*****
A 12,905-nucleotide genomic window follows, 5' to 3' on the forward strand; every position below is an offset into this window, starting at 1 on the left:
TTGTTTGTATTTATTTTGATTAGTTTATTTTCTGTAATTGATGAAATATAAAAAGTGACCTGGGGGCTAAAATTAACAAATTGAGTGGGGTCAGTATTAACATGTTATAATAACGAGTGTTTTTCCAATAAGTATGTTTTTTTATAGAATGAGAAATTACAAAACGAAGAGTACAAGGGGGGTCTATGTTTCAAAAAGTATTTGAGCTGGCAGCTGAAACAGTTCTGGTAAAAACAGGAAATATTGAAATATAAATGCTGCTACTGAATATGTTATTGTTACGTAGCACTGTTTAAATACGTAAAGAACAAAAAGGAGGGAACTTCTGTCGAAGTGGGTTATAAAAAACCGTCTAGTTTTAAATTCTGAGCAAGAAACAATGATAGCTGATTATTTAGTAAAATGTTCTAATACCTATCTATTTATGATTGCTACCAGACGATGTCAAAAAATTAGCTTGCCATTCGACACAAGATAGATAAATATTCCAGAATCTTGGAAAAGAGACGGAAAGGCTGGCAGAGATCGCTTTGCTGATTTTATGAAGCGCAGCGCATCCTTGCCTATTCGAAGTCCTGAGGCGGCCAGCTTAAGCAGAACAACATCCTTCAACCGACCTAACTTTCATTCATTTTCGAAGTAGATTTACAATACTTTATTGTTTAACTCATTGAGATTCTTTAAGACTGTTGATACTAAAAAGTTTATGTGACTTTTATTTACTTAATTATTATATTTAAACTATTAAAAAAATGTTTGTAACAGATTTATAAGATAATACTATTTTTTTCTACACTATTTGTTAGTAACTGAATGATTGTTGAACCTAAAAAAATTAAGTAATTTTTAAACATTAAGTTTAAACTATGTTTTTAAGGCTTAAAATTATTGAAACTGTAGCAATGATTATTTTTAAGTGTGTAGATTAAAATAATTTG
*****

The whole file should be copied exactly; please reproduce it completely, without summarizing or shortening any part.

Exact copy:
A 12,905-nucleotide genomic window follows, 5' to 3' on the forward strand; every position below is an offset into this window, starting at 1 on the left:
TTGTTTGTATTTATTTTGATTAGTTTATTTTCTGTAATTGATGAAATATAAAAAGTGACCTGGGGGCTAAAATTAACAAATTGAGTGGGGTCAGTATTAACATGTTATAATAACGAGTGTTTTTCCAATAAGTATGTTTTTTTATAGAATGAGAAATTACAAAACGAAGAGTACAAGGGGGGTCTATGTTTCAAAAAGTATTTGAGCTGGCAGCTGAAACAGTTCTGGTAAAAACAGGAAATATTGAAATATAAATGCTGCTACTGAATATGTTATTGTTACGTAGCACTGTTTAAATACGTAAAGAACAAAAAGGAGGGAACTTCTGTCGAAGTGGGTTATAAAAAACCGTCTAGTTTTAAATTCTGAGCAAGAAACAATGATAGCTGATTATTTAGTAAAATGTTCTAATACCTATCTATTTATGATTGCTACCAGACGATGTCAAAAAATTAGCTTGCCATTCGACACAAGATAGATAAATATTCCAGAATCTTGGAAAAGAGACGGAAAGGCTGGCAGAGATCGCTTTGCTGATTTTATGAAGCGCAGCGCATCCTTGCCTATTCGAAGTCCTGAGGCGGCCAGCTTAAGCAGAACAACATCCTTCAACCGACCTAACTTTCATTCATTTTCGAAGTAGATTTACAATACTTTATTGTTTAACTCATTGAGATTCTTTAAGACTGTTGATACTAAAAAGTTTATGTGACTTTTATTTACTTAATTATTATATTTAAACTATTAAAAAAATGTTTGTAACAGATTTATAAGATAATACTATTTTTTTCTACACTATTTGTTAGTAACTGAATGATTGTTGAACCTAAAAAAATTAAGTAATTTTTAAACATTAAGTTTAAACTATGTTTTTAAGGCTTAAAATTATTGAAACTGTAGCAATGATTATTTTTAAGTGTGTAGATTAAAATAATTTG